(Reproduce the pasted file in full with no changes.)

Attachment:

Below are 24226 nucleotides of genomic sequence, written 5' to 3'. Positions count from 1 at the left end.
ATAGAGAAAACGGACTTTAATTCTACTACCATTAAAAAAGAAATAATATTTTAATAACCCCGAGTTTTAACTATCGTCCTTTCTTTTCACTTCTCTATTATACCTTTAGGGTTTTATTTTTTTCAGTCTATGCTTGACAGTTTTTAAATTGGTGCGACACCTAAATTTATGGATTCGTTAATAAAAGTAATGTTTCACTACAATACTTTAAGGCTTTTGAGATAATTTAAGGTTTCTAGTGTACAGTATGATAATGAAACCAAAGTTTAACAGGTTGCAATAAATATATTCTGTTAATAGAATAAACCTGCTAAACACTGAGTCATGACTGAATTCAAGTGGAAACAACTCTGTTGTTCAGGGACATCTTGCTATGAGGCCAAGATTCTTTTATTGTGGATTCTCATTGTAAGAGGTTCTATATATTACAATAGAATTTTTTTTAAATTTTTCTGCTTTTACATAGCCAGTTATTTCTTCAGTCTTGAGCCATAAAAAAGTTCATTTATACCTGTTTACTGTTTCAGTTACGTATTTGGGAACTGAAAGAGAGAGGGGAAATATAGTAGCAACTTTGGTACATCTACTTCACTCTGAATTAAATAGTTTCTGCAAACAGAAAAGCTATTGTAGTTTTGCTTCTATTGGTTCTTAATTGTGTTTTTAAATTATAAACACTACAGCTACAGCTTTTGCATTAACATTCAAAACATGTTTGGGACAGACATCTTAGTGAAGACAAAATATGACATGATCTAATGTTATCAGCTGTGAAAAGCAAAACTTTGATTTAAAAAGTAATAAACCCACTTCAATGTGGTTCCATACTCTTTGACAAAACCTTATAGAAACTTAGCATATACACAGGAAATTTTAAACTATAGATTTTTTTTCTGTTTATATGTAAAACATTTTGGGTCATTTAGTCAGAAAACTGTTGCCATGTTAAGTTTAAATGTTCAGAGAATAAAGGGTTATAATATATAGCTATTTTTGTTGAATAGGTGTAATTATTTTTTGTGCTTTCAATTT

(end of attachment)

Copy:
Below are 24226 nucleotides of genomic sequence, written 5' to 3'. Positions count from 1 at the left end.
ATAGAGAAAACGGACTTTAATTCTACTACCATTAAAAAAGAAATAATATTTTAATAACCCCGAGTTTTAACTATCGTCCTTTCTTTTCACTTCTCTATTATACCTTTAGGGTTTTATTTTTTTCAGTCTATGCTTGACAGTTTTTAAATTGGTGCGACACCTAAATTTATGGATTCGTTAATAAAAGTAATGTTTCACTACAATACTTTAAGGCTTTTGAGATAATTTAAGGTTTCTAGTGTACAGTATGATAATGAAACCAAAGTTTAACAGGTTGCAATAAATATATTCTGTTAATAGAATAAACCTGCTAAACACTGAGTCATGACTGAATTCAAGTGGAAACAACTCTGTTGTTCAGGGACATCTTGCTATGAGGCCAAGATTCTTTTATTGTGGATTCTCATTGTAAGAGGTTCTATATATTACAATAGAATTTTTTTTAAATTTTTCTGCTTTTACATAGCCAGTTATTTCTTCAGTCTTGAGCCATAAAAAAGTTCATTTATACCTGTTTACTGTTTCAGTTACGTATTTGGGAACTGAAAGAGAGAGGGGAAATATAGTAGCAACTTTGGTACATCTACTTCACTCTGAATTAAATAGTTTCTGCAAACAGAAAAGCTATTGTAGTTTTGCTTCTATTGGTTCTTAATTGTGTTTTTAAATTATAAACACTACAGCTACAGCTTTTGCATTAACATTCAAAACATGTTTGGGACAGACATCTTAGTGAAGACAAAATATGACATGATCTAATGTTATCAGCTGTGAAAAGCAAAACTTTGATTTAAAAAGTAATAAACCCACTTCAATGTGGTTCCATACTCTTTGACAAAACCTTATAGAAACTTAGCATATACACAGGAAATTTTAAACTATAGATTTTTTTTCTGTTTATATGTAAAACATTTTGGGTCATTTAGTCAGAAAACTGTTGCCATGTTAAGTTTAAATGTTCAGAGAATAAAGGGTTATAATATATAGCTATTTTTGTTGAATAGGTGTAATTATTTTTTGTGCTTTCAATTT